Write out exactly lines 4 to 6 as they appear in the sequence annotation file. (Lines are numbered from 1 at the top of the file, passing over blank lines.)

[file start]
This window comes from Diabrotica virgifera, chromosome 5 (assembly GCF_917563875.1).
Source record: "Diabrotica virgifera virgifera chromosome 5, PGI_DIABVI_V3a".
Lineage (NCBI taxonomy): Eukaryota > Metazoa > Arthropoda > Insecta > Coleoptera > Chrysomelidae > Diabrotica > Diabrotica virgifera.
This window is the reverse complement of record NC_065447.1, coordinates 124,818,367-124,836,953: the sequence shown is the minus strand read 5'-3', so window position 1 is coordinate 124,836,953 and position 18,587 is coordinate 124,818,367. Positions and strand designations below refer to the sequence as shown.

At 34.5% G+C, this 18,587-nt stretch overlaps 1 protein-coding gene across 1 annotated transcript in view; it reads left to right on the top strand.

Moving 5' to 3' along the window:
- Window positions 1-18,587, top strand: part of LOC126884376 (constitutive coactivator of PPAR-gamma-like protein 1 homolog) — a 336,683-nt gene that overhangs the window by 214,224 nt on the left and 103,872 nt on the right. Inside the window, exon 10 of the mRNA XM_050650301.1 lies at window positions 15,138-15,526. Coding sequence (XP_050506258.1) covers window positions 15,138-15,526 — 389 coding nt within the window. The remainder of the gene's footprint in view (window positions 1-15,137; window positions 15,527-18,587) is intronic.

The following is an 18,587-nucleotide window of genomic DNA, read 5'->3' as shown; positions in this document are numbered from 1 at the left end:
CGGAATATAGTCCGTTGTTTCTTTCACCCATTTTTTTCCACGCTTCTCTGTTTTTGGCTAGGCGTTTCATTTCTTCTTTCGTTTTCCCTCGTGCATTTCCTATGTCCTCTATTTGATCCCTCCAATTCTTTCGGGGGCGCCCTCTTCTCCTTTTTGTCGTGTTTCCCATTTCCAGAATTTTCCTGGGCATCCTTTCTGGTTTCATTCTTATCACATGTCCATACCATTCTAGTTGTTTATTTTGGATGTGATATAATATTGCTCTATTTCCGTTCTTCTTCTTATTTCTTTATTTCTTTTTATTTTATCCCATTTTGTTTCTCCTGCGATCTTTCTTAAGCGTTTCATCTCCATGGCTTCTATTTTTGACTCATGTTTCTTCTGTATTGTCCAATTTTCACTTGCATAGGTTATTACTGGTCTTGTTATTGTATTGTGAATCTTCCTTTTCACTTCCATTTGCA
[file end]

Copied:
This window is the reverse complement of record NC_065447.1, coordinates 124,818,367-124,836,953: the sequence shown is the minus strand read 5'-3', so window position 1 is coordinate 124,836,953 and position 18,587 is coordinate 124,818,367. Positions and strand designations below refer to the sequence as shown.

At 34.5% G+C, this 18,587-nt stretch overlaps 1 protein-coding gene across 1 annotated transcript in view; it reads left to right on the top strand.

Moving 5' to 3' along the window: